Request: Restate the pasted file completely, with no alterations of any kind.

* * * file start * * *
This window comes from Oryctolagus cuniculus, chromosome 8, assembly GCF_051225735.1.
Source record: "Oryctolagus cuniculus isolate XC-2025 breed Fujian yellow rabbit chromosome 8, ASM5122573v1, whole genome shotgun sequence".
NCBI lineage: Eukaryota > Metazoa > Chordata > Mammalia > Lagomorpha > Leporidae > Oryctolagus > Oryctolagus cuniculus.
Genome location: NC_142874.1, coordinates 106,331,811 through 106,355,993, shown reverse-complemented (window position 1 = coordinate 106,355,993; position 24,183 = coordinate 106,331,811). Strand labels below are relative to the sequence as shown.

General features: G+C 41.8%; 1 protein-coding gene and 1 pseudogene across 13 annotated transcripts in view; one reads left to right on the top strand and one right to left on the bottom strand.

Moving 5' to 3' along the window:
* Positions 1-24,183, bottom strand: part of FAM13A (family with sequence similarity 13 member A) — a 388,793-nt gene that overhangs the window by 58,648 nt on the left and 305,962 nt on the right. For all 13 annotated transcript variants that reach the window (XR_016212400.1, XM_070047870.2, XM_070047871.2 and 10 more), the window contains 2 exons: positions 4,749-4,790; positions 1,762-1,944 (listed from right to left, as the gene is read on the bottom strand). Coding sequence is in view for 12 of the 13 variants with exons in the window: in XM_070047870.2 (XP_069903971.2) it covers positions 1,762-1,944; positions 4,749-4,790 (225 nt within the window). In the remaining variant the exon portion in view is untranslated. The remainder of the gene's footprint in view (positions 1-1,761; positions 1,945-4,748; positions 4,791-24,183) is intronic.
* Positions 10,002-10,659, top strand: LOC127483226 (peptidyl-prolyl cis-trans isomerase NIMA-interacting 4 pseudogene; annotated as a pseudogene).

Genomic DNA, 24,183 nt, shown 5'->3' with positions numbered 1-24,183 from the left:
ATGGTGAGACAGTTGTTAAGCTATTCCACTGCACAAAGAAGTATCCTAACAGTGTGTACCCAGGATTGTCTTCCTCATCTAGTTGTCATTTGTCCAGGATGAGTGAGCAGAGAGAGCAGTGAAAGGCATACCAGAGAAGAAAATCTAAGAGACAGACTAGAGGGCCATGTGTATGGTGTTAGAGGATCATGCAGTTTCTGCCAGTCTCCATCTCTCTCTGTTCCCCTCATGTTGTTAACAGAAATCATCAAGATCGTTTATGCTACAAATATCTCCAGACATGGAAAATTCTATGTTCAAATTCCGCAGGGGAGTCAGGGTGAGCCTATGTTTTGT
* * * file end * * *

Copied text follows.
This window comes from Oryctolagus cuniculus, chromosome 8, assembly GCF_051225735.1.
Source record: "Oryctolagus cuniculus isolate XC-2025 breed Fujian yellow rabbit chromosome 8, ASM5122573v1, whole genome shotgun sequence".
NCBI lineage: Eukaryota > Metazoa > Chordata > Mammalia > Lagomorpha > Leporidae > Oryctolagus > Oryctolagus cuniculus.
Genome location: NC_142874.1, coordinates 106,331,811 through 106,355,993, shown reverse-complemented (window position 1 = coordinate 106,355,993; position 24,183 = coordinate 106,331,811). Strand labels below are relative to the sequence as shown.

General features: G+C 41.8%; 1 protein-coding gene and 1 pseudogene across 13 annotated transcripts in view; one reads left to right on the top strand and one right to left on the bottom strand.

Moving 5' to 3' along the window:
* Positions 1-24,183, bottom strand: part of FAM13A (family with sequence similarity 13 member A) — a 388,793-nt gene that overhangs the window by 58,648 nt on the left and 305,962 nt on the right. For all 13 annotated transcript variants that reach the window (XR_016212400.1, XM_070047870.2, XM_070047871.2 and 10 more), the window contains 2 exons: positions 4,749-4,790; positions 1,762-1,944 (listed from right to left, as the gene is read on the bottom strand). Coding sequence is in view for 12 of the 13 variants with exons in the window: in XM_070047870.2 (XP_069903971.2) it covers positions 1,762-1,944; positions 4,749-4,790 (225 nt within the window). In the remaining variant the exon portion in view is untranslated. The remainder of the gene's footprint in view (positions 1-1,761; positions 1,945-4,748; positions 4,791-24,183) is intronic.
* Positions 10,002-10,659, top strand: LOC127483226 (peptidyl-prolyl cis-trans isomerase NIMA-interacting 4 pseudogene; annotated as a pseudogene).

Genomic DNA, 24,183 nt, shown 5'->3' with positions numbered 1-24,183 from the left:
ATGGTGAGACAGTTGTTAAGCTATTCCACTGCACAAAGAAGTATCCTAACAGTGTGTACCCAGGATTGTCTTCCTCATCTAGTTGTCATTTGTCCAGGATGAGTGAGCAGAGAGAGCAGTGAAAGGCATACCAGAGAAGAAAATCTAAGAGACAGACTAGAGGGCCATGTGTATGGTGTTAGAGGATCATGCAGTTTCTGCCAGTCTCCATCTCTCTCTGTTCCCCTCATGTTGTTAACAGAAATCATCAAGATCGTTTATGCTACAAATATCTCCAGACATGGAAAATTCTATGTTCAAATTCCGCAGGGGAGTCAGGGTGAGCCTATGTTTTGT